How mothers teach daughters about sex

12.07.2018 4 Comments

What explains this discrepancy? Teaching a son gives him a reproductive benefit for one generation. One existing hypothesis, the disparate benefits hypothesis, posits that both males and females imitate their mothers, but females invest more in learning specialized foraging behaviors because they gain greater reproductive benefits.

How mothers teach daughters about sex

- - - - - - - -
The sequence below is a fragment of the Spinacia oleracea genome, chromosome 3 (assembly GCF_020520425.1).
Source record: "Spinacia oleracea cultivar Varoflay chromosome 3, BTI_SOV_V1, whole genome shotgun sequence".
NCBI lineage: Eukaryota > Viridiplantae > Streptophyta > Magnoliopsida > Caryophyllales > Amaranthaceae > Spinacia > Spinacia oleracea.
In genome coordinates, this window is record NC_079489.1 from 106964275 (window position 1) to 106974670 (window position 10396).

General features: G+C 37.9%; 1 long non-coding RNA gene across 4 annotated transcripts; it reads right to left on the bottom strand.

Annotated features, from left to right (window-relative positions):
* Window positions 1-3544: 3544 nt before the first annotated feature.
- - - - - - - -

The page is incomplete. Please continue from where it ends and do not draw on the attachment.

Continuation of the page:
In this article, I model both the uniparental teaching hypothesis and the disparate benefits hypothesis as processes of gene-culture coevolution Boyd and Richerson ; Richerson and Boyd where beneficial cultural traits are transmitted uniparentally. Advanced Search Abstract Cultural transmission in nonhuman animals is often sex biased, with females more frequently or efficiently learning cultural behaviors than males. Sponging in bottlenose dolphins: The evidence for teaching in cetaceans is mixed and, because teaching is rare in nonhuman mammals, contentious. Sex-biased transmission occurs, according to the disparate benefits hypothesis, not because mothers preferentially teach daughters, but because daughters spend more effort than sons learning from their mothers. To determine whether mothers in a uniparental species evolve to transmit beneficial cultural traits preferentially to daughters, I created numeric simulations where genetic alleles for teaching a beneficial cultural trait coevolve with the culturally transmitted traits themselves. Mathematical models show that teaching more easily evolves, like other altruistic behavior, to be directed toward close genetic kin, including offspring Cavalli-Sforza and Feldman , but only if the taught behavior is not easily acquired without teaching Fogarty et al. Finally, I suggest that uniparental teaching may help explain sex-biased transmission in other species and that the existence of teaching may be inferred from population-level patterns of transmission even when teaching behaviors are difficult to observe in the laboratory or the field. The hypothesis I develop in the article suggests that the population-level patterns of sponging in bottlenose dolphins are the result of teaching in a species with uniparental care. The reason for sex-biased transmission is a puzzle because many of the transmitted behaviors would be beneficial to both sexes. In the models, either alleles for teaching in the uniparental teaching hypothesis or alleles for observational learning in the disparate benefits hypothesis coevolve with the cultural trait. However sponging occurs in at least 2 maternal lines, one in each of 2 populations in Shark Bay, suggesting either separate inventions or a case of horizontal transmission between migrants from one population to another. At least part of the reason is that sponging is transmitted almost exclusively from mothers to offspring. In teaching, as opposed to purely observational learning, the teacher modifies its behavior to better transmit information to the target. Teaching a son gives him a reproductive benefit for one generation. This behavior is thought to give sponging dolphins access to an ecological niche not exploited by dolphins who do not sponge Smolker et al. Although it is possible that daughters receive greater benefit from specific cultural behaviors, I will show that the disparate benefits hypothesis is neither necessary nor sufficient to explain observed empirical patterns of sex-biased transmission. One of these, sponging, is intensely studied because it is a rare example of tool use by nonhuman mammals. In the following model descriptions, I assume that uniparental care is provided by females and cultural traits are transmitted only through mothers by teaching or observational learning. In this article, I propose that uniparental care and sex-biased transmission are intimately related. THE MODELS To find out whether the uniparental teaching hypothesis better explains patterns of sex-biased transmission than the disparate benefits hypothesis, I constructed a numerical simulation of each hypothesis. Teaching a beneficial behavior to offspring of the non-caregiving sex may give them a fitness advantage over competitors of the same sex, but because they do not teach their offspring, the transmitted behavior will only provide benefits for one generation. In species where uniparental care is provided by males, the sexes in the model descriptions and results would be reversed. To assess each model, I determined how well it explains the 3 observed patterns of sponging frequency in the dolphins of Shark Bay: Strategies for learning and teaching are inherited genetically from both parents.